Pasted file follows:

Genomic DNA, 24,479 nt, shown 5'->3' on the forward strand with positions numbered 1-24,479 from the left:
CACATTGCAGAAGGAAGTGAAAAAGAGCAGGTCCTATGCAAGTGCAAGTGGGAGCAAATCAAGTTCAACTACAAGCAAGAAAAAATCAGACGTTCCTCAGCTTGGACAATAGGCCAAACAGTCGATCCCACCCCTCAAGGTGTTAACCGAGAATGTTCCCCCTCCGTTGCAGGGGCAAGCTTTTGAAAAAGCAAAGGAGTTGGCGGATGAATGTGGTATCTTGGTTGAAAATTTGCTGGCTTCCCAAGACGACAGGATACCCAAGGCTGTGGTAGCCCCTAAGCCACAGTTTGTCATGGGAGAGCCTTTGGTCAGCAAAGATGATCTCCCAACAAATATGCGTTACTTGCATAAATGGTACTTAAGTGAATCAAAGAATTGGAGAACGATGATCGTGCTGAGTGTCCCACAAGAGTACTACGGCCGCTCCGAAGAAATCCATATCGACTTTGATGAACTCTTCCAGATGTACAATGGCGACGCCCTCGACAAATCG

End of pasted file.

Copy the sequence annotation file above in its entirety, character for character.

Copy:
Genomic DNA, 24,479 nt, shown 5'->3' on the forward strand with positions numbered 1-24,479 from the left:
CACATTGCAGAAGGAAGTGAAAAAGAGCAGGTCCTATGCAAGTGCAAGTGGGAGCAAATCAAGTTCAACTACAAGCAAGAAAAAATCAGACGTTCCTCAGCTTGGACAATAGGCCAAACAGTCGATCCCACCCCTCAAGGTGTTAACCGAGAATGTTCCCCCTCCGTTGCAGGGGCAAGCTTTTGAAAAAGCAAAGGAGTTGGCGGATGAATGTGGTATCTTGGTTGAAAATTTGCTGGCTTCCCAAGACGACAGGATACCCAAGGCTGTGGTAGCCCCTAAGCCACAGTTTGTCATGGGAGAGCCTTTGGTCAGCAAAGATGATCTCCCAACAAATATGCGTTACTTGCATAAATGGTACTTAAGTGAATCAAAGAATTGGAGAACGATGATCGTGCTGAGTGTCCCACAAGAGTACTACGGCCGCTCCGAAGAAATCCATATCGACTTTGATGAACTCTTCCAGATGTACAATGGCGACGCCCTCGACAAATCG